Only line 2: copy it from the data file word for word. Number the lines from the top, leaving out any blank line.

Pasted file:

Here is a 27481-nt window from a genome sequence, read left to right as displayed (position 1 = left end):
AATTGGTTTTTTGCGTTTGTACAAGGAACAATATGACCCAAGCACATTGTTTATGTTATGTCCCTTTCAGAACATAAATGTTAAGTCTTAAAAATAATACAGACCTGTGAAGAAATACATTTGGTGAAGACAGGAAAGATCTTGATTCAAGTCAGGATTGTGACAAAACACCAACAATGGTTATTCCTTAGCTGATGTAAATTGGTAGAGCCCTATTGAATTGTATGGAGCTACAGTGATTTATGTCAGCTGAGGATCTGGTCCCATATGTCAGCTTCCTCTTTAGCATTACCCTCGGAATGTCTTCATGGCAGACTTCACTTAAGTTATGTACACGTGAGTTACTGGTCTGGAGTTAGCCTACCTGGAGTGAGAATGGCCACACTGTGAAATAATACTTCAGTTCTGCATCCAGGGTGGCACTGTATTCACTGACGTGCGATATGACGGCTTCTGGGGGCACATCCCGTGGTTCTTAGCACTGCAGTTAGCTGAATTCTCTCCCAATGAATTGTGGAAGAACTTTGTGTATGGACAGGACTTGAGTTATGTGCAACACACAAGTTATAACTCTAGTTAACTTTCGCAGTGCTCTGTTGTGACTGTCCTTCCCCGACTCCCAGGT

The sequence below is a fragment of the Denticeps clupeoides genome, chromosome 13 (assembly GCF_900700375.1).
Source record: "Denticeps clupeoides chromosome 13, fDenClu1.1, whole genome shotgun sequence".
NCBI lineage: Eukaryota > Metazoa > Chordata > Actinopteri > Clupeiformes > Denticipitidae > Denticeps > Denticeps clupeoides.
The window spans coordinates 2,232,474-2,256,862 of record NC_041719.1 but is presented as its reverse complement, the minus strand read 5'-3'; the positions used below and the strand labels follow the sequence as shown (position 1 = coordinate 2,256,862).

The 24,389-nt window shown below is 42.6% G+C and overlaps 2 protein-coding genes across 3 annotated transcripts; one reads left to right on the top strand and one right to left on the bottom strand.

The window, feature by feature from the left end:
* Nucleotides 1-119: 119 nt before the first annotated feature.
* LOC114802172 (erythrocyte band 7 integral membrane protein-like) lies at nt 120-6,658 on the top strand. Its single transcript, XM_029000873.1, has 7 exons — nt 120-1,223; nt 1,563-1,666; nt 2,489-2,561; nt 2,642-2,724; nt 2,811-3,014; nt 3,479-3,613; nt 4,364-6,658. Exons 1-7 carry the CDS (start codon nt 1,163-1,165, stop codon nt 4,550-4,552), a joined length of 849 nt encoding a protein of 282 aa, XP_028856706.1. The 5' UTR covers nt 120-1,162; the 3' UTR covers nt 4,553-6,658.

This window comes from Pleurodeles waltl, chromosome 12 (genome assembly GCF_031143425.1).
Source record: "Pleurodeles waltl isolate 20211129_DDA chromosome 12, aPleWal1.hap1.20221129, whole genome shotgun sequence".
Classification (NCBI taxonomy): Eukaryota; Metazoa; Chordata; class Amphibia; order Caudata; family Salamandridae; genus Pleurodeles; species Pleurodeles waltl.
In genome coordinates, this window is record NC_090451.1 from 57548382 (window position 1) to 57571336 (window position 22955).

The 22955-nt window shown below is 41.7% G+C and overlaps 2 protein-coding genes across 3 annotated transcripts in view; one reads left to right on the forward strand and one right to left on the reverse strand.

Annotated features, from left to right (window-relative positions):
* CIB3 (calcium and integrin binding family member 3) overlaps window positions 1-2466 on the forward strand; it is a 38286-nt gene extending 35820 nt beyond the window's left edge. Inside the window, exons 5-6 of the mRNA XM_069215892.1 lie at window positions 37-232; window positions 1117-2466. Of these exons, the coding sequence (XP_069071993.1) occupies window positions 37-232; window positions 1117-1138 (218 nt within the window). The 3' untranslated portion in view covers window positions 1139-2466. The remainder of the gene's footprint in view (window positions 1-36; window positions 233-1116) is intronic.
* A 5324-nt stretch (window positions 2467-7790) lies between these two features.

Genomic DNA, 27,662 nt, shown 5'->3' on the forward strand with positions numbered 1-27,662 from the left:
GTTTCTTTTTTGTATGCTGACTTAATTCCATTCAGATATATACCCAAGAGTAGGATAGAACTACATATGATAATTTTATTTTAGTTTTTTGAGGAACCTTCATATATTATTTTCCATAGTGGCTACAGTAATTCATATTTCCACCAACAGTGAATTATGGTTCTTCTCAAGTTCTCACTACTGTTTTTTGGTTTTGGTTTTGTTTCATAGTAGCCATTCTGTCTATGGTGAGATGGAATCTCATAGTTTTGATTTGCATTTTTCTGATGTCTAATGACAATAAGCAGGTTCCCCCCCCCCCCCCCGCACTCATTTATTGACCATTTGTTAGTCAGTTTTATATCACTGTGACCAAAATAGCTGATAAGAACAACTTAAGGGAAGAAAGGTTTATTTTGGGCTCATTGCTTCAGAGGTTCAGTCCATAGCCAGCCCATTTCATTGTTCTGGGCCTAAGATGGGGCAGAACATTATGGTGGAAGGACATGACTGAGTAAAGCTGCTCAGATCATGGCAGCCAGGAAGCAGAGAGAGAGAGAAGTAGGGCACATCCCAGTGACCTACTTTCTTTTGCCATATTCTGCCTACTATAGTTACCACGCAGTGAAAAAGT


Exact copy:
AATTGGTTTTTTGCGTTTGTACAAGGAACAATATGACCCAAGCACATTGTTTATGTTATGTCCCTTTCAGAACATAAATGTTAAGTCTTAAAAATAATACAGACCTGTGAAGAAATACATTTGGTGAAGACAGGAAAGATCTTGATTCAAGTCAGGATTGTGACAAAACACCAACAATGGTTATTCCTTAGCTGATGTAAATTGGTAGAGCCCTATTGAATTGTATGGAGCTACAGTGATTTATGTCAGCTGAGGATCTGGTCCCATATGTCAGCTTCCTCTTTAGCATTACCCTCGGAATGTCTTCATGGCAGACTTCACTTAAGTTATGTACACGTGAGTTACTGGTCTGGAGTTAGCCTACCTGGAGTGAGAATGGCCACACTGTGAAATAATACTTCAGTTCTGCATCCAGGGTGGCACTGTATTCACTGACGTGCGATATGACGGCTTCTGGGGGCACATCCCGTGGTTCTTAGCACTGCAGTTAGCTGAATTCTCTCCCAATGAATTGTGGAAGAACTTTGTGTATGGACAGGACTTGAGTTATGTGCAACACACAAGTTATAACTCTAGTTAACTTTCGCAGTGCTCTGTTGTGACTGTCCTTCCCCGACTCCCAGGT